- All non-essential businesses were ordered closed until further notice
- Millions of businesses were closed
- Millions of Americans were out of work
- The Trump Administration implemented the CARES Act which included stimulus money for businesses and individual taxpayers
- Over 43 million Americans filed unemployment claims
Never in history has the unemployment claims been so high.
High Unemployment Means Poor Housing Market
Economists and experts were predicting unemployment rates up to 25% unemployment by the end of the year.
- Analysts were also predicting another housing market crash worse than the 2008 financial crisis
- Due to the liquidity issues on the secondary market, most lenders increased their lending requirements on government and conventional loans
- Many lenders were not interested in taking loan applications from borrowers with under 700 credit scores
- Borrowers with under 700 credit scores were quoted very high rates and had to pay discount points
- Many borrowers who were pre-approved prior to the pandemic were no longer pre-approved because lenders increased credit standards due to the coronavirus pandemic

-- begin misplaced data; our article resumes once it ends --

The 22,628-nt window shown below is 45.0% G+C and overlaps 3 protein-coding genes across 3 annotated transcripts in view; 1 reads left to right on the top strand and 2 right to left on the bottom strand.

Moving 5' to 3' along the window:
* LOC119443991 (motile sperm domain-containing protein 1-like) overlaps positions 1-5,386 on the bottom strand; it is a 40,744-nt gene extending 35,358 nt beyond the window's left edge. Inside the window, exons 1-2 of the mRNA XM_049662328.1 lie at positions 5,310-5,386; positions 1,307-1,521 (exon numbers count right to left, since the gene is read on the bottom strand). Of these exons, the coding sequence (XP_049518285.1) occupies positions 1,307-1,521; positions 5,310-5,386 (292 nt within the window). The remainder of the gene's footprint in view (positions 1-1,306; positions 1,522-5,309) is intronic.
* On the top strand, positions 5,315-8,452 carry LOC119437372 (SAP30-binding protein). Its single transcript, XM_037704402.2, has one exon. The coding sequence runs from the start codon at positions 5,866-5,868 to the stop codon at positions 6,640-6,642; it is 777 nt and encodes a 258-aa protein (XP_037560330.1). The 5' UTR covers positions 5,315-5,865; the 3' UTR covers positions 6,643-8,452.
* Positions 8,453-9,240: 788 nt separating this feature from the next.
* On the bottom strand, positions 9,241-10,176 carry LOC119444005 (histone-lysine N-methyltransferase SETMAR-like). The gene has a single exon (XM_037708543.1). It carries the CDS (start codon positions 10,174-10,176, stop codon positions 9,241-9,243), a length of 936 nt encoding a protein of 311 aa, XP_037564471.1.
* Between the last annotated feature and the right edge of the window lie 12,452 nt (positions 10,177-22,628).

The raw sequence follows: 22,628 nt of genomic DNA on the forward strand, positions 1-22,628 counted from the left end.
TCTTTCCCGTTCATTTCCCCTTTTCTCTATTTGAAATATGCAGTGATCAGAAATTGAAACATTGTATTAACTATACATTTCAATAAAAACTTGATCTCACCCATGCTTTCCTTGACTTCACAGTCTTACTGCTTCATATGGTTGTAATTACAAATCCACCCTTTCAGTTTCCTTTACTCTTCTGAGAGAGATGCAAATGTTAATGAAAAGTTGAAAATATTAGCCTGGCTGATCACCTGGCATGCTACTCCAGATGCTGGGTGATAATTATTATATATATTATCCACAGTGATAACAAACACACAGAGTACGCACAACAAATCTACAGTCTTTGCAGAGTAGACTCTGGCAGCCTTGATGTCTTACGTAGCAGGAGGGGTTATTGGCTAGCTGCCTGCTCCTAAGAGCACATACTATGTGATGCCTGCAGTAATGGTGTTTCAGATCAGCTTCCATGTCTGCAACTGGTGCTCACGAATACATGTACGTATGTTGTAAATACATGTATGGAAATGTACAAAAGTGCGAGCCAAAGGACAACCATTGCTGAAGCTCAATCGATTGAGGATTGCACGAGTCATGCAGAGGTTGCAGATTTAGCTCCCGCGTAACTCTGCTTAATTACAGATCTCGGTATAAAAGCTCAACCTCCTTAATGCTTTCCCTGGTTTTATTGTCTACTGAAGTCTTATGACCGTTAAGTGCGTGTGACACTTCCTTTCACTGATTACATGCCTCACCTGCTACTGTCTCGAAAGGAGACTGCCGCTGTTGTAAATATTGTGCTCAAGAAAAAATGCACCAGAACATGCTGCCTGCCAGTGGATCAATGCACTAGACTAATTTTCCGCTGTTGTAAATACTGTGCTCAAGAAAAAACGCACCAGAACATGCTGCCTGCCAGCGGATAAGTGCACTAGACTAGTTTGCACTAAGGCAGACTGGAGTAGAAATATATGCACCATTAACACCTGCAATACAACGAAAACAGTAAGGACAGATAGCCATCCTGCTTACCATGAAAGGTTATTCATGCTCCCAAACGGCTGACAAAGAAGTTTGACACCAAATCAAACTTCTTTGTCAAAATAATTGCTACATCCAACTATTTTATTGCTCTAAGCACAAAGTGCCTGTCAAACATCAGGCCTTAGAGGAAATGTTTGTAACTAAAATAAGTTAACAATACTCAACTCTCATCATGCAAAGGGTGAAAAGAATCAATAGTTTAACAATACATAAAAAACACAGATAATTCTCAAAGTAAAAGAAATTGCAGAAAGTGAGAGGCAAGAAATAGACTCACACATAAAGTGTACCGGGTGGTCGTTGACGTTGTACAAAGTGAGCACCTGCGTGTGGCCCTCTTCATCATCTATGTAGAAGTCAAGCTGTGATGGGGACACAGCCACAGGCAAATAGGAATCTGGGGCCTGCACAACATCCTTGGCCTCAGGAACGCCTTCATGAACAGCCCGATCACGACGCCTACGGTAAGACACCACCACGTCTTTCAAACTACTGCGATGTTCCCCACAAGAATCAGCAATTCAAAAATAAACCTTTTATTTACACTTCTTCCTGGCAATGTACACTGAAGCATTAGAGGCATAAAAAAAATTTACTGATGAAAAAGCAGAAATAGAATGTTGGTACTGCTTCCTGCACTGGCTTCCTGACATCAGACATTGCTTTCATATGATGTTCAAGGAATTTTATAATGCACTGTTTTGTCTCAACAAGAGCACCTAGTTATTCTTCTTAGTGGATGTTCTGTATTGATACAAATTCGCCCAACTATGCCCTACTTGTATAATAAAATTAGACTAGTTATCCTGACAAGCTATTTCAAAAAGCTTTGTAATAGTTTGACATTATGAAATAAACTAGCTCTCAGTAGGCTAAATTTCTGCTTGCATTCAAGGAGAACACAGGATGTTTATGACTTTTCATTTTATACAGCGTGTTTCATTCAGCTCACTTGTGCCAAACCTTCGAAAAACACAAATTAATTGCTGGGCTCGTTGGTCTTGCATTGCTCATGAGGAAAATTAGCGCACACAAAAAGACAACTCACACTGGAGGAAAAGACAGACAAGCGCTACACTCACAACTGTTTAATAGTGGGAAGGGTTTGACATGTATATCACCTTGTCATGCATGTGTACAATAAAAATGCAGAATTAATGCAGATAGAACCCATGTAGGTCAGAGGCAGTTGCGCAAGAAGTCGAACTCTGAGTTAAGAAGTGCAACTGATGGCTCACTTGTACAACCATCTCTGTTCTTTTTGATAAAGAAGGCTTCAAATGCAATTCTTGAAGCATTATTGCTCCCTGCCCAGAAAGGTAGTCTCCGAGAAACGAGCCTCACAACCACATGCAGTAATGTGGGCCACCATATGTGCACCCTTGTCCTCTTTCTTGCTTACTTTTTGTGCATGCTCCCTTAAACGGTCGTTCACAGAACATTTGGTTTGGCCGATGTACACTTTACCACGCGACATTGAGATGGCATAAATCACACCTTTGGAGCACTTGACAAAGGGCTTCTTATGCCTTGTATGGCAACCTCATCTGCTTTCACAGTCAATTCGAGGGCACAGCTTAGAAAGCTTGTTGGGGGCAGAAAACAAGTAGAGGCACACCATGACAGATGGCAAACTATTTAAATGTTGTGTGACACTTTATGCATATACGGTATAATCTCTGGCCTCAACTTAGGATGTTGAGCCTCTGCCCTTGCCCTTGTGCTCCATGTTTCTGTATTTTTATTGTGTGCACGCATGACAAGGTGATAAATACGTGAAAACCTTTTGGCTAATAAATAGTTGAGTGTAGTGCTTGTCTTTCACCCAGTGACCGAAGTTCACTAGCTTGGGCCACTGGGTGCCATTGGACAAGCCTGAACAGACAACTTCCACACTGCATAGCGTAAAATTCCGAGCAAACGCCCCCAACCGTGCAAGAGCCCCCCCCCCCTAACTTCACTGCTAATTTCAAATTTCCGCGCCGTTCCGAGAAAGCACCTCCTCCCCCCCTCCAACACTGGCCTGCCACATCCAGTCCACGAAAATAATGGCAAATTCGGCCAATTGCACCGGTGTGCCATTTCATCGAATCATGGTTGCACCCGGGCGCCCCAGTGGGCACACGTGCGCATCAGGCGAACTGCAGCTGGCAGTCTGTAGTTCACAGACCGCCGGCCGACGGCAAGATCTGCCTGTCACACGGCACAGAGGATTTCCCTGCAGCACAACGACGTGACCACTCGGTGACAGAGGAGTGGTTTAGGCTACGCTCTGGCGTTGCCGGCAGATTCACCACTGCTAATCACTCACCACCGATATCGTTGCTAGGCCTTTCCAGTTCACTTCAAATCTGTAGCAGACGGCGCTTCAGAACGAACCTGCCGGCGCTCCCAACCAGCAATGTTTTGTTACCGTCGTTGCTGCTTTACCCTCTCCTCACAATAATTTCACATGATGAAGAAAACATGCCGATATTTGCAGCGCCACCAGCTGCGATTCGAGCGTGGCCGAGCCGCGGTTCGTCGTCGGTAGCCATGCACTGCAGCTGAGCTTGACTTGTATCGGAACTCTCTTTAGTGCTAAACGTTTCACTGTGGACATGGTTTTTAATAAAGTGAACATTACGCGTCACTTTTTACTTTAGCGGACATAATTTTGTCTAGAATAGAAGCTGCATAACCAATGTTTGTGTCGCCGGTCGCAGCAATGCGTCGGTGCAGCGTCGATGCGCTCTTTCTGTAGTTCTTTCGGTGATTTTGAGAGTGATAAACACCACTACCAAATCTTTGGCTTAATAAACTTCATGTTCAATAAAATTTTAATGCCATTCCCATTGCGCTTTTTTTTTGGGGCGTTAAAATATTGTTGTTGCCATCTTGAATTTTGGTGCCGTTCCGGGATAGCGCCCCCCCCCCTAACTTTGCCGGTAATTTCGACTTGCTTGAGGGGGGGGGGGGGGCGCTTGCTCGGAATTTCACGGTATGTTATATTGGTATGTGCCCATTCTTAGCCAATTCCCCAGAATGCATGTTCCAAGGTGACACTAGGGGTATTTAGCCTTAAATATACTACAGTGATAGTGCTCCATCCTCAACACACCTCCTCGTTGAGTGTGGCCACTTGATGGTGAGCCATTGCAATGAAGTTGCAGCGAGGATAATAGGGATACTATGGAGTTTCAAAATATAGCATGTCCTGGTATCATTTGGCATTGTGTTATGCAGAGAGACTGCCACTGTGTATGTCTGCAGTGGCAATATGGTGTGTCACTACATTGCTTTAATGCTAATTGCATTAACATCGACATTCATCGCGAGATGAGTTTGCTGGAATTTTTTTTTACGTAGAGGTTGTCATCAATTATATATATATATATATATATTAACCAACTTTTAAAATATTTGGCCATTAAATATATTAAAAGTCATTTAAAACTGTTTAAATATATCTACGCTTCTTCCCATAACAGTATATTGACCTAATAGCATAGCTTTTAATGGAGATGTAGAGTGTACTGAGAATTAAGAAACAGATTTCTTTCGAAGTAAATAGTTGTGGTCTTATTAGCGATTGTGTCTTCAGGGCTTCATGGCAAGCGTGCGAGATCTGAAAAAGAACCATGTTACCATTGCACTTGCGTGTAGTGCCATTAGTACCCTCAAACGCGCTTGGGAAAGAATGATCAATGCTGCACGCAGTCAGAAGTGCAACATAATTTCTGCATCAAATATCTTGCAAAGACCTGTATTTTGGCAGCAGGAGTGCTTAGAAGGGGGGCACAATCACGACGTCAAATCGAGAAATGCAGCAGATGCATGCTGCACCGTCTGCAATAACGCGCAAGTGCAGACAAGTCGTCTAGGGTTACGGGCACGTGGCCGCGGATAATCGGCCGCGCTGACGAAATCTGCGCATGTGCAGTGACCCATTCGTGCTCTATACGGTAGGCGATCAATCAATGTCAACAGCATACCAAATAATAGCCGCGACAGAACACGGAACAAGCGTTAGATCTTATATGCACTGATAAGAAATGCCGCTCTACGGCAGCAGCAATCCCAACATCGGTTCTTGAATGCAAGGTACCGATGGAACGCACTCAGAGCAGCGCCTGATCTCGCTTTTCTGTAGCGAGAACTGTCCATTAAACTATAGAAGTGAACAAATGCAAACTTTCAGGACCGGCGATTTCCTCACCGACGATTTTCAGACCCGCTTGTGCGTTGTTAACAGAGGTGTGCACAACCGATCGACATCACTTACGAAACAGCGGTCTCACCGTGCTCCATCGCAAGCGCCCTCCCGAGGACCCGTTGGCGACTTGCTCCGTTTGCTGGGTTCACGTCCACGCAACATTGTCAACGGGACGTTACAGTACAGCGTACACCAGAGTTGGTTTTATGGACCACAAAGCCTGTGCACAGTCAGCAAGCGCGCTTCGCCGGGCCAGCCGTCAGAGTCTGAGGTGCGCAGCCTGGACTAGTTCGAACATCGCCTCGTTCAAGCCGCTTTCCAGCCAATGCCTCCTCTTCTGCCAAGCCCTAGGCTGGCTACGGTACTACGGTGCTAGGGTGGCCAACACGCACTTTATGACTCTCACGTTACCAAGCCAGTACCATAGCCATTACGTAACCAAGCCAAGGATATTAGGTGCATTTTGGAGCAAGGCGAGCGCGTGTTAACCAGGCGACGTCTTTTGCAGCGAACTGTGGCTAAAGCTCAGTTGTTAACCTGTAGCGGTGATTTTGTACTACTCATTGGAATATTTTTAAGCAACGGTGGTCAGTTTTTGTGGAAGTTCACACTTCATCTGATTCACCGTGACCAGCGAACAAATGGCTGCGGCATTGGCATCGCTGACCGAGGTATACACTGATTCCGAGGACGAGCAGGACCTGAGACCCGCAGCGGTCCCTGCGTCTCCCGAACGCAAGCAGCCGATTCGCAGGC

- Most lenders have stopped and/or halted many loan programs
- Non-QM loans were suspended until further notice
- Most lenders have stopped doing FHA and VA manual underwriting
- FHA 203k loan programs were halted by most lenders
Lenders stopped doing down payment assistance mortgage programs. FHA and VA One-Time Construction Loans were suspended until further notice.
The Recovery Of The U.S. Economy And Economic Data Shows Promising
Many states started reopening starting May 1st.
- However, several states like Illinois were pushing to extend their stay at home order until a later date
- This drew protests and lawsuits by residents, business owners, and local politicians
- People were upbeat in going back to work and start shopping
- The housing market has been very active during the pandemic
- Many homebuyers have been eagerly shopping for homes during the coronavirus lockdown
- As mentioned earlier, the large unemployment numbers and claims are a sign of a poor housing market